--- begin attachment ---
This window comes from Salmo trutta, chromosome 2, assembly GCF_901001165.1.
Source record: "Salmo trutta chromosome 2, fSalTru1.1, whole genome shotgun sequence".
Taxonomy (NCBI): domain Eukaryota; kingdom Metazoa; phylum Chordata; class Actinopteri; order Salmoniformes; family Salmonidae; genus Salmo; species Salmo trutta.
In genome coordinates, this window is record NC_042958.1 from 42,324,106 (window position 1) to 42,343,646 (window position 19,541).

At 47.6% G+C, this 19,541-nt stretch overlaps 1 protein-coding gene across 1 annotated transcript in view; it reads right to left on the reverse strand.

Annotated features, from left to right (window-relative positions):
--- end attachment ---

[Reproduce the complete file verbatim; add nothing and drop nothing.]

This window comes from Salmo trutta, chromosome 2, assembly GCF_901001165.1.
Source record: "Salmo trutta chromosome 2, fSalTru1.1, whole genome shotgun sequence".
Taxonomy (NCBI): domain Eukaryota; kingdom Metazoa; phylum Chordata; class Actinopteri; order Salmoniformes; family Salmonidae; genus Salmo; species Salmo trutta.
In genome coordinates, this window is record NC_042958.1 from 42,324,106 (window position 1) to 42,343,646 (window position 19,541).

At 47.6% G+C, this 19,541-nt stretch overlaps 1 protein-coding gene across 1 annotated transcript in view; it reads right to left on the reverse strand.

Annotated features, from left to right (window-relative positions):